In this hands-on experience, participants can make traditional shoes or decorations using rice straw sourced locally in Fujino’s satoyama. Satoyama describes the traditional rural landscape made up of farmland, irrigation ponds, secondary forest, plantation forest, and grassland, in which people live sustainably with the natural environment. Rice straw is a byproduct of rice production, making it a plentiful and easily accessible material in many parts of rural Japan. After the rice is cut and the grain removed at harvest time, the straw is left to dry in the fields; it can be stored and used as required. Centuries ago, rice straw was a valuable resource used to make a variety of products including footwear such as waraji (a light, tie-on sandal), ashinaka (a half-soled straw sandal), and zori sandals.
Waraji were the simplest form of outdoor footwear worn by common people from the Heian period (794–1185) until the end of the Edo period (1603–1867) consisting of a rice-straw sole tied on with rice-straw rope. Ashinaka are “half-soled sandals” worn on the front part of the foot making them easy to slip on and off. Straw ashinaka were commonly used in farming and fishing villages by laborers in the Edo period. Today, they are still used by fishermen who practice the ancient art of ukai (cormorant fishing), which is conducted in only 13 places across the country. Cormorant fishing involves catching ayu (sweetfish) using trained cormorants with a loose snare tied at the base of their throats so that the fishermen can retrieve the fish before the birds swallow them. Zori are slip-on sandals made from rice straw, cloth, lacquered wood, or leather. They originated as a form of waraji to be worn with more formal clothing such as kimono.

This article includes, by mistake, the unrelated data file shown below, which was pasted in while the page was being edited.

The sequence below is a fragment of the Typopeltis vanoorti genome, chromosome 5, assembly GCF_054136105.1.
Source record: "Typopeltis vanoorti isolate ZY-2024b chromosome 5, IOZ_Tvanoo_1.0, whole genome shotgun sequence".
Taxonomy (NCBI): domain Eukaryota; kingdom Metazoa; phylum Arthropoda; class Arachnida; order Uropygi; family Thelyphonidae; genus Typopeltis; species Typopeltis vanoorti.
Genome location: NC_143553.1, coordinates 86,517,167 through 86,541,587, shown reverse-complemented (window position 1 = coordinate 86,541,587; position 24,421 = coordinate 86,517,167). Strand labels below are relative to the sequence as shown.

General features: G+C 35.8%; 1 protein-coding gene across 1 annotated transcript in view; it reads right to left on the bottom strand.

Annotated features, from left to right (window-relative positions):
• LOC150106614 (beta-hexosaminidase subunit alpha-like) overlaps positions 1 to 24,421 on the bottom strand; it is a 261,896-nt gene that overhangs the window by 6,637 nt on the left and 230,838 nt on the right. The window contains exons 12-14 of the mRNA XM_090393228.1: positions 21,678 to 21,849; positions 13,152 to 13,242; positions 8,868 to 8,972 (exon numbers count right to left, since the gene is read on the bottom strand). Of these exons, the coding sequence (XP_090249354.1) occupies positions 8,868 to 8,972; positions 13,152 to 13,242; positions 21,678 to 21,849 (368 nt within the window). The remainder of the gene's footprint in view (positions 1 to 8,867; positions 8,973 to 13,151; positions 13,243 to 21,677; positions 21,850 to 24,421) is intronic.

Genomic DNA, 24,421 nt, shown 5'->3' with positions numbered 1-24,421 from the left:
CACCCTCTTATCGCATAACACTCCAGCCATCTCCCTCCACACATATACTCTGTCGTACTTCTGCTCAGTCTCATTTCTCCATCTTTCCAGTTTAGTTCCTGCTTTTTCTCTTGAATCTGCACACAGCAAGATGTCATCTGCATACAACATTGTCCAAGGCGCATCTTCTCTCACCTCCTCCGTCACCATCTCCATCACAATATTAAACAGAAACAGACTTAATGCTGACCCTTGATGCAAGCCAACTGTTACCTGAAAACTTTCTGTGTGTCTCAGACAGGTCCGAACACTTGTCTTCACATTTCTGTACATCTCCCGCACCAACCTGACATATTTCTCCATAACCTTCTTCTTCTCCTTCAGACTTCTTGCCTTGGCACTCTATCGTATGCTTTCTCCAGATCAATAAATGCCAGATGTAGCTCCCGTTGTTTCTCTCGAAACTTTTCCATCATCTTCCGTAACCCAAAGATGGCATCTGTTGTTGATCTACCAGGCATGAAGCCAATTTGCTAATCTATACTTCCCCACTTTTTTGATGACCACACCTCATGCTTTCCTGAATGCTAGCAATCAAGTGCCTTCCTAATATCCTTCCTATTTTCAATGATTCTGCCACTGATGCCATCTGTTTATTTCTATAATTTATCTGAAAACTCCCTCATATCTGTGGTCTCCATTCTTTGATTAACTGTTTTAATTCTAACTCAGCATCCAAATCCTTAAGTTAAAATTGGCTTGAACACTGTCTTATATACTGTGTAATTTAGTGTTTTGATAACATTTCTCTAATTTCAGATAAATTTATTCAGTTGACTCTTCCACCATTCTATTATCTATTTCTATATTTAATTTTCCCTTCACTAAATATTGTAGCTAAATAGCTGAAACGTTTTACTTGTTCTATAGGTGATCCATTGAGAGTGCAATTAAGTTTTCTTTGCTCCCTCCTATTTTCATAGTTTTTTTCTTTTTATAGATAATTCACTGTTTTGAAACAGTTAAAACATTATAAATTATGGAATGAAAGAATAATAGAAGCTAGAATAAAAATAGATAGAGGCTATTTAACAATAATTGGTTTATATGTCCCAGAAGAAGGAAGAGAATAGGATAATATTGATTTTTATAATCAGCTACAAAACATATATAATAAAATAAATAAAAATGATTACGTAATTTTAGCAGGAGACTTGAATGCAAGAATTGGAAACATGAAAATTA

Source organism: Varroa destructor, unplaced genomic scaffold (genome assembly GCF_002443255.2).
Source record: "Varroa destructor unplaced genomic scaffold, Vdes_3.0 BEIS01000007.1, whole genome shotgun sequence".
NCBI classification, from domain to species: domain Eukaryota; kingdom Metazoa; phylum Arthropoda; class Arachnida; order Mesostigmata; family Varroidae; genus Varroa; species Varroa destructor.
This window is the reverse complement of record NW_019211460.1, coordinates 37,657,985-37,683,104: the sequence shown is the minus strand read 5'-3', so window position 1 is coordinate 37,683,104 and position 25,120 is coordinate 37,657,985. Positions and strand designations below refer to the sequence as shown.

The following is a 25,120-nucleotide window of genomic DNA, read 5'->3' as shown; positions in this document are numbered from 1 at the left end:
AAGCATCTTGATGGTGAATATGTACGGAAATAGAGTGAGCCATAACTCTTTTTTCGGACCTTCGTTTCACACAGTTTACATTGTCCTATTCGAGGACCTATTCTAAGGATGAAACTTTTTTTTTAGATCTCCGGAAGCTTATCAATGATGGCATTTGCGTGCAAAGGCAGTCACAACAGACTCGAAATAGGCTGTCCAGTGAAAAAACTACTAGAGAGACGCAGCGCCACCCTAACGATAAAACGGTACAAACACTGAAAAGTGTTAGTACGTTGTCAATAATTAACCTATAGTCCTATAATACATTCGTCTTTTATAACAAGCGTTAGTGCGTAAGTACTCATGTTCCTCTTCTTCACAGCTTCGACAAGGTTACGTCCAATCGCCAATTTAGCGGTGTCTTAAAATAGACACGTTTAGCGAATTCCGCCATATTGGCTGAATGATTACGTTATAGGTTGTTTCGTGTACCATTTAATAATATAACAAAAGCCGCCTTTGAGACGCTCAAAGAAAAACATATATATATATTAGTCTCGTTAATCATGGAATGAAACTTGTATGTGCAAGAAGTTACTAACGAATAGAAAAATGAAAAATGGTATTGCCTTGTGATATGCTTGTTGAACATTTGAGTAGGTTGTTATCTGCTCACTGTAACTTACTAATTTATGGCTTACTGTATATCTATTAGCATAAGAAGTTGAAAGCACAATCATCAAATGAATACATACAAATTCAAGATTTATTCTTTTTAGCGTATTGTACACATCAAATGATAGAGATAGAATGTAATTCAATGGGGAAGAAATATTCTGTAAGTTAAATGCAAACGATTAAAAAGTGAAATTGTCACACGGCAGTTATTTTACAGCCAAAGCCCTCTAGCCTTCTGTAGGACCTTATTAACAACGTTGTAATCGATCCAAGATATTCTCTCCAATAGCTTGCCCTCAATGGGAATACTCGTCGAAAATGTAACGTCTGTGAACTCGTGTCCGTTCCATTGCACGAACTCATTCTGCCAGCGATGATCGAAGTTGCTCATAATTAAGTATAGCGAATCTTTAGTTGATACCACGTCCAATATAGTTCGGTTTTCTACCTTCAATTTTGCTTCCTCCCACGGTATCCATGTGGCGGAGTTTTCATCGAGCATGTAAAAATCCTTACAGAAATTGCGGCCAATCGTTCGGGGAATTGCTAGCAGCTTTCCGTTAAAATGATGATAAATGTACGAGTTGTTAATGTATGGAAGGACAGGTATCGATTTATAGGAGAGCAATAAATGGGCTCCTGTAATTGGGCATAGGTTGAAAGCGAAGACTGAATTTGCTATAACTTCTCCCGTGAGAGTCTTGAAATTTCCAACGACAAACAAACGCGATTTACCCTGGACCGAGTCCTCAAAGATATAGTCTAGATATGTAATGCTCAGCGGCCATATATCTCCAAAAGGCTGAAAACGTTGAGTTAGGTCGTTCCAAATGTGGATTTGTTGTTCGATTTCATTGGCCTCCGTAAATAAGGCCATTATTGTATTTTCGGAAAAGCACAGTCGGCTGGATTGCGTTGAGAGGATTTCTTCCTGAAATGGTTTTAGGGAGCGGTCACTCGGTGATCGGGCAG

Rice straw has also long been used to make traditional New Year decorations. These are put up in the entranceway of houses at the end of the year to welcome the deities of good fortune and ward off evil.
The workshop takes place in an old Japanese house located high on a hill overlooking the fields and valley below. The instructor explains how to work with the rice straw step by step. First, the harvested stalks are sprayed with water to make them more pliable. They are then beaten with a wooden mallet to remove any loose pieces. The straw is then twisted into rope using various techniques depending on the rope’s intended purpose. Once the rope is complete, participants can choose to make either one kind of traditional footwear or a traditional New Year decoration.
The ashinaka-making workshop is followed by a walk in the mountains surrounding the house so participants can try out their new footwear. This type of sandal is ideal for hiking as its texture offers excellent grip and it fits closely to the soles of the feet, protecting against stones and mud.